Posts Tagged ‘oakland a’s’

Baseball Daily Digest Radio with Joel Henard, Albert Lang & Mike Rudd from 12.12

Baseball Daily Digest Radio with Joel Henard, Albert Lang & Mike Rudd from 12.12

We covered:

  • the Angels free agent tandem, what the Rangers could do (sign Kinsler long-term, Darvish) and what about Kendrys Morales and Mark Trumbo.
  • Ryan Braun
  • Mark Buehrle, Heath Bell, Hanley Ramirez, Ozzie Guillen and the Miami Marlins
  • The Chicago White Sox firesale
  • Prince Fielder’s potential landing spots
  • Daniel Bard’s transition to starter
  • Jimmy Rollins and his future
  • The bizarre Trevor Cahill trade
  • Ian Stewart and Aramis Ramirez moving on
  • the Hall of Fame with clips from Tommy Lasorda on Ron Santo and Ted Williams

Baseball Daily Digest Radio with Joel Henard and Albert Lang to air at 7:00 PM ET

Baseball Daily Digest Radio with Joel Henard and Albert Lang at to air at 7:00 PM ET.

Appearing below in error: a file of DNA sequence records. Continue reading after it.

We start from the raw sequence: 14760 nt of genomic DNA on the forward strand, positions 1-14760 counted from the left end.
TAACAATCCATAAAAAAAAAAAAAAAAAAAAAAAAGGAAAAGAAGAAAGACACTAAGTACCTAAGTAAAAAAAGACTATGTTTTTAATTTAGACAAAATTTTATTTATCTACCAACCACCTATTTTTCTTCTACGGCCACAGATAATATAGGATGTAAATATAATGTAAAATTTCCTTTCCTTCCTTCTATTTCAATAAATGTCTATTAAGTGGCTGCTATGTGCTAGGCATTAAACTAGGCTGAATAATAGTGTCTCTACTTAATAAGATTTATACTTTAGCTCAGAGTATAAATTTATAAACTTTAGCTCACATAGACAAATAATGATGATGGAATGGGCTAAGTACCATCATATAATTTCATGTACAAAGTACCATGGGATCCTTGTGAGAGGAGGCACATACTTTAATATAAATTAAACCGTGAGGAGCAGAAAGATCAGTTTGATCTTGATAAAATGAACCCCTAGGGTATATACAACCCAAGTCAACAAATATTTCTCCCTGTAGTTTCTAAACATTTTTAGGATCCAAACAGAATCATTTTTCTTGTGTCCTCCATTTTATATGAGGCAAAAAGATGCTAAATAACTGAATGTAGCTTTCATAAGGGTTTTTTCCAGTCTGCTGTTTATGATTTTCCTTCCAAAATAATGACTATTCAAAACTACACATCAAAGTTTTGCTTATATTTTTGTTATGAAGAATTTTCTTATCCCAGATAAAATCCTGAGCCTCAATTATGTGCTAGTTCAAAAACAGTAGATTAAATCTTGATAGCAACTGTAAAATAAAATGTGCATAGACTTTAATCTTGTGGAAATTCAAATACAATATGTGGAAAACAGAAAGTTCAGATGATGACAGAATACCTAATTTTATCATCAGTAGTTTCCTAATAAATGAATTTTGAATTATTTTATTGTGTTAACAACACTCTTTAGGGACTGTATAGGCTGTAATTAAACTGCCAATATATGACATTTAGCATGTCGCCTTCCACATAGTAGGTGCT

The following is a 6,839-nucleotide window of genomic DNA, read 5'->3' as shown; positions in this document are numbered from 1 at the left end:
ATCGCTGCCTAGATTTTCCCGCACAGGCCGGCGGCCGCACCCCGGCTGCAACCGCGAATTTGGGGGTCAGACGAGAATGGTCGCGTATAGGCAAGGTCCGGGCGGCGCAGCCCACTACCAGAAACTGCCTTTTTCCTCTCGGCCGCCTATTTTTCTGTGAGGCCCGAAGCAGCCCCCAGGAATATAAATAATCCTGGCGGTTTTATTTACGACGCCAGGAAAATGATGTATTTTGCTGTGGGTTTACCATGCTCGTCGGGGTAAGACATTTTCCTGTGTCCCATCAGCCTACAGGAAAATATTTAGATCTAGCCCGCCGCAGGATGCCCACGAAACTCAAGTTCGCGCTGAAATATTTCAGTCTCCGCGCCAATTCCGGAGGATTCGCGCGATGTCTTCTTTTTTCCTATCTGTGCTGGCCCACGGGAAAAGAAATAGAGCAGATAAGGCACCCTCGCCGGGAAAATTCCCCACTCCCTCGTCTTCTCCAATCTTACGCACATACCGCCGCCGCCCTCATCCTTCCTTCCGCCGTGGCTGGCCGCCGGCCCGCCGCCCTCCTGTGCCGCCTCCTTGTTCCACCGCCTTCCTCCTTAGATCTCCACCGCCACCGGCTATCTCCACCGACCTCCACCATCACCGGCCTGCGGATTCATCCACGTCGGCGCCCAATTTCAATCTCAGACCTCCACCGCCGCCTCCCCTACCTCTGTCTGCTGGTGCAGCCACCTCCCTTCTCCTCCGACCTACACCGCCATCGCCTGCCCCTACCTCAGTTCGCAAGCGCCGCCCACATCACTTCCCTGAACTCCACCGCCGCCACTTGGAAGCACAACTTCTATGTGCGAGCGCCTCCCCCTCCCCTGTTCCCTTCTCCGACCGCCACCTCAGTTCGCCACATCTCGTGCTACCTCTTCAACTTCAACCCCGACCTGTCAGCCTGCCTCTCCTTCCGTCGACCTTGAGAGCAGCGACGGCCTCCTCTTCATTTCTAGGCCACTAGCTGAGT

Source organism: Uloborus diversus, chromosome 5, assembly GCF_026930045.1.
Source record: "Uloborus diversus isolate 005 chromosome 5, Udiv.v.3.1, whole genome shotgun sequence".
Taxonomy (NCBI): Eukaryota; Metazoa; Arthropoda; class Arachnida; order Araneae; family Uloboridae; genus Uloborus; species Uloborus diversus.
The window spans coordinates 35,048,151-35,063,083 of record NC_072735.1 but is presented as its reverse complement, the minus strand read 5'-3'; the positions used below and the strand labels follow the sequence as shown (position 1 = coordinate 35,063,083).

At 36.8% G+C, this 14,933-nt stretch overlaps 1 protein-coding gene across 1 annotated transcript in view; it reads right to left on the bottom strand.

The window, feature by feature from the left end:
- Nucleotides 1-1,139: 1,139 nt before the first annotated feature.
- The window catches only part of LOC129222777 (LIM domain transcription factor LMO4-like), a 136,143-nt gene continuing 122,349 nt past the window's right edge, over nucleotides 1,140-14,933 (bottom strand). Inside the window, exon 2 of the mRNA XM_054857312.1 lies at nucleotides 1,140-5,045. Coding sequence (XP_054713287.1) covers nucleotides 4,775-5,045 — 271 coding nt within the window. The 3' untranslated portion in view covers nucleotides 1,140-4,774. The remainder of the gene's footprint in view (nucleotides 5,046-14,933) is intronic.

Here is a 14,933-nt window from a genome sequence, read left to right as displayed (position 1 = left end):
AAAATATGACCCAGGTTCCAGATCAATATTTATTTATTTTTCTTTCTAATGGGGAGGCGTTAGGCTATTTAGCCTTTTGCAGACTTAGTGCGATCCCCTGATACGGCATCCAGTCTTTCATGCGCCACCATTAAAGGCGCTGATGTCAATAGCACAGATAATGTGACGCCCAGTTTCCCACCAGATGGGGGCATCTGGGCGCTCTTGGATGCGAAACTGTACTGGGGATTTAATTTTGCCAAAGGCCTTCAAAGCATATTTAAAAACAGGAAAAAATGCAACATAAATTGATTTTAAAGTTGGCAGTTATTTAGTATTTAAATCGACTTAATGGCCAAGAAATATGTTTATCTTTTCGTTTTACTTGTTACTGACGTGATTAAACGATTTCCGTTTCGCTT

We will cover: the Angels free agent tandem, Ryan Braun, Kendrys Morales, Mark Trumbo, Mark Buehrle, the Chicago White Sox, Hanley Ramirez, Jose Reyes, Prince Fielder, Carlos Beltran, Heath Bell, Daniel Bard, Rafael Furcal, Jimmy Rollins, Buster Posey, John Danks, Ian Kinsler, Trevor Cahill, Arizona Diamondbacks, Jarrod Parker, Oakland As, Ian Stewart, David Ortiz, Huston Street, and much more

h2h Corner ~ Check You Out on the Flip Side: John Wasdin

Sometimes when I read the backs of these cards, I am like, WTF, what the what, the ladylike, just like me? Yeah I don’t get my brain sometimes either.

I’m not even real sure where to start with this. I’ll go ahead and get the obvious typo out of the way – I don’t think Wasdin “hel opposing hitters…” I’m guessing he held them, held them tight with his clarineting and saxaphoning.

But, let’s dig into the massive factual inaccuracies on the back of the card. I really believe the narrative on the back was written about someone else and they simply assigned it to Wasdin.